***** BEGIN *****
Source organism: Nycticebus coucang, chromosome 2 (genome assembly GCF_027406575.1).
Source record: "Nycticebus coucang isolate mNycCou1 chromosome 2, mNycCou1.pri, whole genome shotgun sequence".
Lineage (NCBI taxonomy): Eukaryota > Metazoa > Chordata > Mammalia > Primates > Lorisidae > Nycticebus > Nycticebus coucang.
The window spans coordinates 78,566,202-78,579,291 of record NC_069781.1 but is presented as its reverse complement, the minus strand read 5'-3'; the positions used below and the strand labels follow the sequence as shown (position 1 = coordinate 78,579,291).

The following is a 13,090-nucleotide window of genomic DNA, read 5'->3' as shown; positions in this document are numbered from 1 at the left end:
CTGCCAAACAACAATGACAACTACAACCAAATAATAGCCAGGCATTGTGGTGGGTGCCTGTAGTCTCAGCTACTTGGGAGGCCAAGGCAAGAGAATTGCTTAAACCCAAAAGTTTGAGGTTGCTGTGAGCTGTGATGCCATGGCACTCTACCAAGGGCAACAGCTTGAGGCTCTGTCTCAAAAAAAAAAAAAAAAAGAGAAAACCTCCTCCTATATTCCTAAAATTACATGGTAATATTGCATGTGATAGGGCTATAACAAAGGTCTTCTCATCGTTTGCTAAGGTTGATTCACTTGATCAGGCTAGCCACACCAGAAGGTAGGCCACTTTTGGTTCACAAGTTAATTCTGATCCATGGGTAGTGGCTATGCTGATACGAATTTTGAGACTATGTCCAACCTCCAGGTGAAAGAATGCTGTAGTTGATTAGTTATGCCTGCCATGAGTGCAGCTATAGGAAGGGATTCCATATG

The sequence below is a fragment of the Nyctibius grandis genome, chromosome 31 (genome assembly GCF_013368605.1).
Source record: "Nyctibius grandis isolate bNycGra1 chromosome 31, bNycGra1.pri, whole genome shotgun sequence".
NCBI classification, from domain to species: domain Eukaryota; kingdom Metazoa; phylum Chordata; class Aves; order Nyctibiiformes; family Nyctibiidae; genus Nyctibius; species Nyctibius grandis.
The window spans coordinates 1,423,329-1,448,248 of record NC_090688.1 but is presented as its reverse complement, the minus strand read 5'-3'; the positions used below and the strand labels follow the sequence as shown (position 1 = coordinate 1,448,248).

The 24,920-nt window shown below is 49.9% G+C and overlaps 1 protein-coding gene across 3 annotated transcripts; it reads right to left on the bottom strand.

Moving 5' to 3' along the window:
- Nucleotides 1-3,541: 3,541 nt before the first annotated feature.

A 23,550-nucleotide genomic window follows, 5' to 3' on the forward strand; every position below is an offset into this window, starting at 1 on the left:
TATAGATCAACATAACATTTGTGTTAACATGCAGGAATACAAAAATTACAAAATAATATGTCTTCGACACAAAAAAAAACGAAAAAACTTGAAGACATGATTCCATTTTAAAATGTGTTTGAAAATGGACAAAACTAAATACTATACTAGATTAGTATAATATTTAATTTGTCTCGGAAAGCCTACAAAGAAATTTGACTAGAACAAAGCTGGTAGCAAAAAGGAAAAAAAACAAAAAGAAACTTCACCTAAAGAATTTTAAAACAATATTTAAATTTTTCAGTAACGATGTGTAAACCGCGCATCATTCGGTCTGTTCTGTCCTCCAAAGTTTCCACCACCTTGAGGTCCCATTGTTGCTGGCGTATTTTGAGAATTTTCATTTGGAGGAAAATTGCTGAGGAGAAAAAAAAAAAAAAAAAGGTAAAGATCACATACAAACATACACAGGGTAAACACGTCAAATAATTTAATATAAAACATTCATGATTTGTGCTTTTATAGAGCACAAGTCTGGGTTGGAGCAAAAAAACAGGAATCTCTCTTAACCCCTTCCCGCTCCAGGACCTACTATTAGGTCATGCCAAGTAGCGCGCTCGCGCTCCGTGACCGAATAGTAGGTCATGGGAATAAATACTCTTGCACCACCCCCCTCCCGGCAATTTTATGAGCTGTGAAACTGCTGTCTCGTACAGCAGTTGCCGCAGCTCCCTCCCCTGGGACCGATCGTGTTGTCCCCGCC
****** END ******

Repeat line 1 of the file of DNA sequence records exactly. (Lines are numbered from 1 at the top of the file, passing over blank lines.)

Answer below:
Source organism: Nycticebus coucang, chromosome 2 (genome assembly GCF_027406575.1).